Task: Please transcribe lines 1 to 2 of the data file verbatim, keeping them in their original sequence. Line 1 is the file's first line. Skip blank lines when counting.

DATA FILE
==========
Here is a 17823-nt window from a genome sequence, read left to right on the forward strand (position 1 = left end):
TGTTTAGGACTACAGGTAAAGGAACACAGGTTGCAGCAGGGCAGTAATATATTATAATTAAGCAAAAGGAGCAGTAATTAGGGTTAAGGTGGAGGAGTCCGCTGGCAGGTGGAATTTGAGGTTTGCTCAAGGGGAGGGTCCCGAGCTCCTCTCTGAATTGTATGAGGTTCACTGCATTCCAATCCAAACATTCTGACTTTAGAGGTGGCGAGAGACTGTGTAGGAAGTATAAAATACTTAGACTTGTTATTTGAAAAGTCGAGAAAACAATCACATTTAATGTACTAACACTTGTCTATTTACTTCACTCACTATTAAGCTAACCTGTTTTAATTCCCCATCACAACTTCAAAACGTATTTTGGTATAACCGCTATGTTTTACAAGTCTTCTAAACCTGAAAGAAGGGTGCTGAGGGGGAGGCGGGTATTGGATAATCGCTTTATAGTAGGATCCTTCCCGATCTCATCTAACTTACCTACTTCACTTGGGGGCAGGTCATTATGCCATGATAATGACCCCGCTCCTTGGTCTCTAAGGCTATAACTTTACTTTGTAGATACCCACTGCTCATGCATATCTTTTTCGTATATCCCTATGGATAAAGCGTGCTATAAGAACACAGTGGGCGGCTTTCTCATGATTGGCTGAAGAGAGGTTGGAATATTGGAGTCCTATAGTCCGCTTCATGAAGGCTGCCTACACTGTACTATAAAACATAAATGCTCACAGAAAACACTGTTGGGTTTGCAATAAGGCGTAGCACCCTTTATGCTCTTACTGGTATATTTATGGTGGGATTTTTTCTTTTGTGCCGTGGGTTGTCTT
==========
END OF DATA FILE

Here is a 17823-nt window from a genome sequence, read left to right on the forward strand (position 1 = left end):
TGTTTAGGACTACAGGTAAAGGAACACAGGTTGCAGCAGGGCAGTAATATATTATAATTAAGCAAAAGGAGCAGTAATTAGGGTTAAGGTGGAGGAGTCCGCTGGCAGGTGGAATTTGAGGTTTGCTCAAGGGGAGGGTCCCGAGCTCCTCTCTGAATTGTATGAGGTTCACTGCATTCCAATCCAAACATTCTGACTTTAGAGGTGGCGAGAGACTGTGTAGGAAGTATAAAATACTTAGACTTGTTATTTGAAAAGTCGAGAAAACAATCACATTTAATGTACTAACACTTGTCTATTTACTTCACTCACTATTAAGCTAACCTGTTTTAATTCCCCATCACAACTTCAAAACGTATTTTGGTATAACCGCTATGTTTTACAAGTCTTCTAAACCTGAAAGAAGGGTGCTGAGGGGGAGGCGGGTATTGGATAATCGCTTTATAGTAGGATCCTTCCCGATCTCATCTAACTTACCTACTTCACTTGGGGGCAGGTCATTATGCCATGATAATGACCCCGCTCCTTGGTCTCTAAGGCTATAACTTTACTTTGTAGATACCCACTGCTCATGCATATCTTTTTCGTATATCCCTATGGATAAAGCGTGCTATAAGAACACAGTGGGCGGCTTTCTCATGATTGGCTGAAGAGAGGTTGGAATATTGGAGTCCTATAGTCCGCTTCATGAAGGCTGCCTACACTGTACTATAAAACATAAATGCTCACAGAAAACACTGTTGGGTTTGCAATAAGGCGTAGCACCCTTTATGCTCTTACTGGTATATTTATGGTGGGATTTTTTCTTTTGTGCCGTGGGTTGTCTT